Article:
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Strike Turns Hollywood Upside Down! Yikes!

November 7, 2007 5 comments

WGA Strike, Part III of ?

I know I’ve been talking about the WGA strike a lot lately, but I do have my reasons: This is an “intelligent entertainment” blog, and if talented, tenured writers are no longer producing content, there’s not going to be much entertainment in our future. Worse still, it probably won’t be all that intelligent, either. More than likely decisions will be made on the fly and off the cuff, by actors, producers and directors alike.

Heroes is reportedly filming a new ending to a December episode this week in anticipation of it filling in as a season finale. Photo copyright NBC Universal Television.

At this point in time, ABC’s Desperate Housewives, NBC’s Heroes and ER, Fox’s Back to You and ‘Til Death, and CBS’ Two and a Half Men, Rules of Engagement, The New Adventures of Old Christine, and The Big Bang Theory are all halting production, among many others, as shown in the updated grid on latimes.com. The scary part is that many of the series listed in the table only have anywhere between three and seven more weeks of programming left before their done. I say “scary,” because TV is going to be inundated with unscripted, reality television shows come January, and I was so relieved when that trend took a downward turn. We can only hope that it doesn’t become uber-popular again. That would be the worst kind of irony for writers once this whole issue is resolved.

The way I see it, this strike could essentially cause one of two things. Short of costing Hollywood much more than the $500 million it cost them in 1988, it may bring crews together in that sometimes elusive, yet collaborative, effort to create quality programming. Without writers to do the work, others will have to step up to the plate. It could be downright inspiring.

Or, sadly, it could cause an even deeper divide in Hollywood.

So far, it’s looking pretty bright. Actors like Julia Louis-Dreyfuss, America Ferrera and cast members from The Office have reportedly expressed their support of the writers, though many of their colleagues have remained coy. According to Variety, executive producers have been “refusing to cross the picket lines even to perform non-writing chores on scripts that have already been completed.” It’s great to see that there is such a unified front from Screen Actors Guild members and executive producers.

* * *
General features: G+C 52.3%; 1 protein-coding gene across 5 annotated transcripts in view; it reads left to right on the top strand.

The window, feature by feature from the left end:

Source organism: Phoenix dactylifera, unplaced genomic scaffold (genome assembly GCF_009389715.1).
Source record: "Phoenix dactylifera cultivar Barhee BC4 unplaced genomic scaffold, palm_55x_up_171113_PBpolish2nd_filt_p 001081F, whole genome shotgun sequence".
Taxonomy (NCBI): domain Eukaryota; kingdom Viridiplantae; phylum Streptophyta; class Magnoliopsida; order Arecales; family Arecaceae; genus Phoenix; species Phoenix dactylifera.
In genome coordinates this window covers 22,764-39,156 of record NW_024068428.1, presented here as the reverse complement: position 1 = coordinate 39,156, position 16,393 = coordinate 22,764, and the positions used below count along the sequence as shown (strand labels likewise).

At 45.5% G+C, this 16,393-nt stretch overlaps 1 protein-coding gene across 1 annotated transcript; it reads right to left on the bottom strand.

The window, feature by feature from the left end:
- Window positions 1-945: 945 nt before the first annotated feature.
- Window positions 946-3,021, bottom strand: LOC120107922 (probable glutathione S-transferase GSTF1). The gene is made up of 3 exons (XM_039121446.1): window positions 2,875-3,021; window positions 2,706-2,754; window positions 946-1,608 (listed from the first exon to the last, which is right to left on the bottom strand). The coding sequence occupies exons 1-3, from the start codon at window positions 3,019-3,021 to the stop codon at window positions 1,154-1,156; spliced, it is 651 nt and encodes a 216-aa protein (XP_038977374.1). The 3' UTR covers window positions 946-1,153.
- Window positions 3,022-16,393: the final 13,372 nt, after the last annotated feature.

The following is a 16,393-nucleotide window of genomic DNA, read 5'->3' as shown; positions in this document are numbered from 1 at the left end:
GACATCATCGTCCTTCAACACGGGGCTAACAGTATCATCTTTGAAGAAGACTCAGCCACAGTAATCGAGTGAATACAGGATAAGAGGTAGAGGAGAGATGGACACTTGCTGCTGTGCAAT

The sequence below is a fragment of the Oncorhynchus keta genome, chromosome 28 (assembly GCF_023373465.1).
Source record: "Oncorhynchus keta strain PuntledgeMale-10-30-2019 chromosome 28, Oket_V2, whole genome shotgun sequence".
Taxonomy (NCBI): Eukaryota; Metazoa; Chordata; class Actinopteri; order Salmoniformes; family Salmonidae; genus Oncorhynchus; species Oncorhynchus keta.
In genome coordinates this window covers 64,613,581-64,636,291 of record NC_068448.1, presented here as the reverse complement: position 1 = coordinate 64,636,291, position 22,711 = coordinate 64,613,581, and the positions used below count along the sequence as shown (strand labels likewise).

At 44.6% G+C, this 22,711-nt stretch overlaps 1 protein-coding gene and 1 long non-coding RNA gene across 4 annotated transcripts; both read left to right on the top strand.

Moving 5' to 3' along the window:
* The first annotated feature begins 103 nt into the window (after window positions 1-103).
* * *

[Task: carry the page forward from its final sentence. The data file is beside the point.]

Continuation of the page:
The Hollywood Reporter has a great article that documents the back-and-forth debate between Alliance of Motion Picture & Television Producers (AMPTP) president Nick Counter and WGA leaders. Make of it what you will.

It looks like many in the media underestimated how badly the strike was going to hit production on a variety of shows, but I think it’s a good sign that everyone is still supporting the writers. We’ll see how far that support goes in two months’ time, though it’s fairly clear which side of the debate is causing the problem here. Hopefully the writers will get what they want (and deserve) in a timely manner, so everyone can get back to work.

Still — and this is pure speculation here — I wonder if this may be drawn out longer so as to stop any chances of a precedent being formed. There’s been talk of a Screen Actors Guild/Directors Guild strike this summer, and maybe The Powers That Be are hoping it will be reconsidered, so as to prevent another huge hit like this. I don’t think anyone wants to see production halt from coast to coast, but if SAG members have justifiable reasons like the writers, it may be quite necessary. According to Firefox News, SAG president Alan Rosenberg was pretty confident, saying, “We’ll get what they get.”

For everyone’s sake, I hope that confidence is bankable.